Michigan may still be in the dugout waiting out American sports’ months-long rain delay, but one gaming operator is positioning itself for an inevitable resumption with a new twist for the state.
Australian-based PointsBet, which launched U.S. operations in 2019, has partnered with the Detroit Tigers to become the first sportsbook to align itself with an MLB franchise and the first to partner with a Michigan professional sports team.
The announcement for the provider is somewhat muted by the lack of legal mobile sports wagering in the state, a development that isn’t expected until 2021. Moreover, the majority of the state remains under strict enough coronavirus lockdowns that brick-and-mortar casinos with locales for legal sports betting remain closed.
All the same, PointsBet CEO Johnny Aitken sees a long-term opportunity for brand development that a ripe-and-ready sports environment can provide.
“We’re among the very few (U.S. operators) that controls their entire tech environments from back from front, which means that there is opportunity for nimble innovations in the partnership,” Aitken said. “We will enhance the in-stadium viewing and betting experience, and we have plans for some engaging stuff around their digital properties. When you own the technology, you don’t just talk the talk. We can walk the walk.”
Aitken said for as new as PointsBet is to the U.S. market, the company is not new to U.S. sports. American contests have made up about 40 percent of the company’s total sports handle in Australia. In spite of MLB’s potential work-stoppage woes in future seasons, he sees nearly limitless offerings within baseball games that will shape a domestic clientele that he sees moving more aggressively toward in-play action.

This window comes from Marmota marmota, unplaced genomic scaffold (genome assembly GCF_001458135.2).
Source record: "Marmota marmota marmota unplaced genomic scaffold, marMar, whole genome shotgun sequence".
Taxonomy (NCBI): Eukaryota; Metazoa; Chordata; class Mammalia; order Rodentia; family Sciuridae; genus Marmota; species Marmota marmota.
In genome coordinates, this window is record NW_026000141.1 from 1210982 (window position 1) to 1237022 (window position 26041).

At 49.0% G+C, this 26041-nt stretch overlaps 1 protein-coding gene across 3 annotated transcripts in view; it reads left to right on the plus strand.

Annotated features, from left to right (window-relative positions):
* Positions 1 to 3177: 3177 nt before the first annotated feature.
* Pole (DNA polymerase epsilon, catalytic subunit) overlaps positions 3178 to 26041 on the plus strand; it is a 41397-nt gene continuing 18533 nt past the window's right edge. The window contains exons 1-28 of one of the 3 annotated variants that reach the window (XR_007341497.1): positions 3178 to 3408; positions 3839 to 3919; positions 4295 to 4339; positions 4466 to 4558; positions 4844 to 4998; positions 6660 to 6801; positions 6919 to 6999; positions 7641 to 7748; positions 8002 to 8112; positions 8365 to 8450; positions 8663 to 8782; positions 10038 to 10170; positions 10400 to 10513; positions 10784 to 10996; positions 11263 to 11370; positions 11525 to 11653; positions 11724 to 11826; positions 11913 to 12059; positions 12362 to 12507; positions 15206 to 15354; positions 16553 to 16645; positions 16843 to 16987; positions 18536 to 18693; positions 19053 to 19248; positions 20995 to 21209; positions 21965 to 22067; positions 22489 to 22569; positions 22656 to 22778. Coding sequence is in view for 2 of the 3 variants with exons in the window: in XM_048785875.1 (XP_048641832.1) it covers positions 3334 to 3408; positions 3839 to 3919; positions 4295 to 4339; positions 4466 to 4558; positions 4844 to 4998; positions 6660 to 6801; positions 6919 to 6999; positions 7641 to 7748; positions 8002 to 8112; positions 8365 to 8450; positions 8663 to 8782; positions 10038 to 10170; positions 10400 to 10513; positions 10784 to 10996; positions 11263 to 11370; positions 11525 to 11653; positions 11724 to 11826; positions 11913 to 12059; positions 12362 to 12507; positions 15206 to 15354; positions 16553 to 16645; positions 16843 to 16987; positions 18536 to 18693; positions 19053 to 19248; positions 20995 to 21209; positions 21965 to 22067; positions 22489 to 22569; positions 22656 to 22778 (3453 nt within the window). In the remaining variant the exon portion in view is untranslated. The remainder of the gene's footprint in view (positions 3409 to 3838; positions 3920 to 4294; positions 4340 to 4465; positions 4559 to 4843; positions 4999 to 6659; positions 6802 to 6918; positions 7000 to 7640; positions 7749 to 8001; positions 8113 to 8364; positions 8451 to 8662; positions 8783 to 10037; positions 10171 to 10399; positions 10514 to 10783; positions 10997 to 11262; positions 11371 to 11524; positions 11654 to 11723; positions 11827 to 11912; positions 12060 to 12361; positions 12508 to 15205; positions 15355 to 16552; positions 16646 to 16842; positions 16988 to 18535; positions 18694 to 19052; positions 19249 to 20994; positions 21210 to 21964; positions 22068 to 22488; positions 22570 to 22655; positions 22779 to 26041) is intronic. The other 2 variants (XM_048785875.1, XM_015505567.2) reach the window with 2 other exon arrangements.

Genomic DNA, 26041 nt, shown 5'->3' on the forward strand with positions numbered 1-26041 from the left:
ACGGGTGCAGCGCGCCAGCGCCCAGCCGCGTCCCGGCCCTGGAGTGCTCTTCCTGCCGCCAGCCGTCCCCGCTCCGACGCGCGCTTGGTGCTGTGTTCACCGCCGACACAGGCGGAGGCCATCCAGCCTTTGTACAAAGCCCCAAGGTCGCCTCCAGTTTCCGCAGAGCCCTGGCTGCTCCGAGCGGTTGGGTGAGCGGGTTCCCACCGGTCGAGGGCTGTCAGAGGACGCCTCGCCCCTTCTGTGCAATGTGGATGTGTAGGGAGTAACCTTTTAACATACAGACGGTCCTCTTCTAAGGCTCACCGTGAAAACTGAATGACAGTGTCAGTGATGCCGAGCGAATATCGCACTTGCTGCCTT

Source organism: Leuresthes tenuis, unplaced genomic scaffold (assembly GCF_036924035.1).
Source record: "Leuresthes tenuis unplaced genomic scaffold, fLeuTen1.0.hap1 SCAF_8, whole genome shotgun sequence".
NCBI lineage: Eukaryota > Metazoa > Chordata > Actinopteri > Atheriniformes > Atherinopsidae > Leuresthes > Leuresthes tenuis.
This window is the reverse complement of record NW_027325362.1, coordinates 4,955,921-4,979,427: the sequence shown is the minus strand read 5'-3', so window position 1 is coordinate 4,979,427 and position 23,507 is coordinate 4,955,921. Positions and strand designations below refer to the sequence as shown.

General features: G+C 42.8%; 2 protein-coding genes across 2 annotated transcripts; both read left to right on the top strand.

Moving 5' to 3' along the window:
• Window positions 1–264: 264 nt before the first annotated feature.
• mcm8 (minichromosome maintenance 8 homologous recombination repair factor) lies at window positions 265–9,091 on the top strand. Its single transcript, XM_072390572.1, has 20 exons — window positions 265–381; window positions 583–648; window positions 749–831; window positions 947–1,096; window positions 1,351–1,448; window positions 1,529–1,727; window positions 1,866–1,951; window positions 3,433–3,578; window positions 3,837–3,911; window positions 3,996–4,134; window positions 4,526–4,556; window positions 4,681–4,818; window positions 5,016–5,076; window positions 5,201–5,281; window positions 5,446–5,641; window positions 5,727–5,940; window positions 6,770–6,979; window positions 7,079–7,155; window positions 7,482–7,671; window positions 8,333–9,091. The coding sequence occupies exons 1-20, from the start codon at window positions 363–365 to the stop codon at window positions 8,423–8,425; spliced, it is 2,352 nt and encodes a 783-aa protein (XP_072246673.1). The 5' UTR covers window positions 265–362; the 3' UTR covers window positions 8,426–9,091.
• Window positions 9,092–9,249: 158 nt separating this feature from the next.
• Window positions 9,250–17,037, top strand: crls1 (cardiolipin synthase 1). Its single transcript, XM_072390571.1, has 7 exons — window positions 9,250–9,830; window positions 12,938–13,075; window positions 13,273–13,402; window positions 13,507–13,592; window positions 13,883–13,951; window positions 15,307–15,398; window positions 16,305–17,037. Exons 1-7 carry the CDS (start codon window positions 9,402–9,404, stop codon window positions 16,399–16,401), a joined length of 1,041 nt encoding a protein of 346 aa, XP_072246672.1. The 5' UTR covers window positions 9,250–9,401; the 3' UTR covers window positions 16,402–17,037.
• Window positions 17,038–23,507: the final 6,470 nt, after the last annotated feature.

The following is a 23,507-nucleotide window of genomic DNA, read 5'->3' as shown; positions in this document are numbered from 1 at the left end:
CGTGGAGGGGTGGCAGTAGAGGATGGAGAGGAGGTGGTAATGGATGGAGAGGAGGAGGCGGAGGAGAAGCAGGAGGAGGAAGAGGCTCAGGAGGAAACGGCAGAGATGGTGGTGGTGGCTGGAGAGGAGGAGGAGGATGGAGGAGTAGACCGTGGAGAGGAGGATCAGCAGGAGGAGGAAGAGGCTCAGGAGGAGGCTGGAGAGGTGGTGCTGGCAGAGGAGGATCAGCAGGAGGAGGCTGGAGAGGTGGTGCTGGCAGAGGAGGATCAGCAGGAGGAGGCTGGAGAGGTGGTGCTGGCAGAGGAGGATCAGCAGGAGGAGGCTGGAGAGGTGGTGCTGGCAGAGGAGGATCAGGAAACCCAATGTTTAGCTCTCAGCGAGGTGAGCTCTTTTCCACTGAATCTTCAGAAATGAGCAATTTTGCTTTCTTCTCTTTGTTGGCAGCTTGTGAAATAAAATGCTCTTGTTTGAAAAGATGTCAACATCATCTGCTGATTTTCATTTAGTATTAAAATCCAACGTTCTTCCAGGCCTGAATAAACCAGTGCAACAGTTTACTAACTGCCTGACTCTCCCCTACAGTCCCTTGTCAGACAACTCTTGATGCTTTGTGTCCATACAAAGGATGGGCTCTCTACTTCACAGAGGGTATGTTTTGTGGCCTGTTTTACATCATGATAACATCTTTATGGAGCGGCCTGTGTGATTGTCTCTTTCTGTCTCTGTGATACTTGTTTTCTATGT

“U.S. sports are designed for in-play betting. You have the breaks built in, and as in-play activity ramps up, baseball is the most ripe for innovation around that experience,” Aitken said. “We developed a product last season called the Batter’s Box that allows you to bet on each at-bat.
“In essence, you’re turning one long baseball game into 500 to 700 microgames.”
Those enhanced betting options — think combined slugging percentage, over/unders on starting pitchers’ average throwing speeds, individual base outcomes for each batter and more — At the Tigers’ Comerica Park, for example, the initial brand integration for PointsBet centers on in-stadium signage and digital displays for reinforcement in the shortened 2020 season. In future seasons, fans can expect access to unique Tigers content, promotions and other experiences inside and outside the stadium.
“You could join the broadcast in the seventh inning, or be at the stadium, but on your way home, and there’s still a way to bet in-game until the very last pitch,” Aitken said. “And you speak to broadcasters, and they’re also itching for an increased appeal for watching games until those final moments.”
Aitken said Michigan makes sense as the first rollout for this iteration of PointsBet’s applications because of the cleanliness of the state’s designated market area. For example, Michigan media interest is generally self-contained to the state itself, while in New Jersey, where the company held its first U.S. launch, media representation is supplied by outlets from nearby stations in New York and Pennsylvania.
Thus, investment on television and through other mediums with “a cleaner DMA” will have a direct correlation to snatching up some potential market share, he said.
For its part, MLB and the Tigers see that sort of individualized implementation in branding, along with the autonomous nimbleness of PointBet’s technology, as reasons to enter a sports wagering partnership.
“Our incredible fans will love the unique experiences and innovative offerings that PointsBet’s personalized platform provides,” Chris Granger, the group president of sports and entertainment of Ilitch Holdings, which operates the Tigers franchise, said in a statement. “We look forward to the fan-friendly enhancements this will bring to the game-day experience in and around Comerica Park for years to come.”
And the company’s focus on reacting to customers’ interests will hopefully position PointsBet in a positive lane when the state is finally able to wager en masse. Aitken said that although several companies use customer surveys to shape future offerings, his company is able to deliver on those requests with speed, a factor that he thinks will make a lasting difference.
“For sportsbook customers, the best product is what will win over people in the long term,” he said. “We have the technology and the people with experience, and the customer focus is asking them what they truly want. That’s a winning mix.”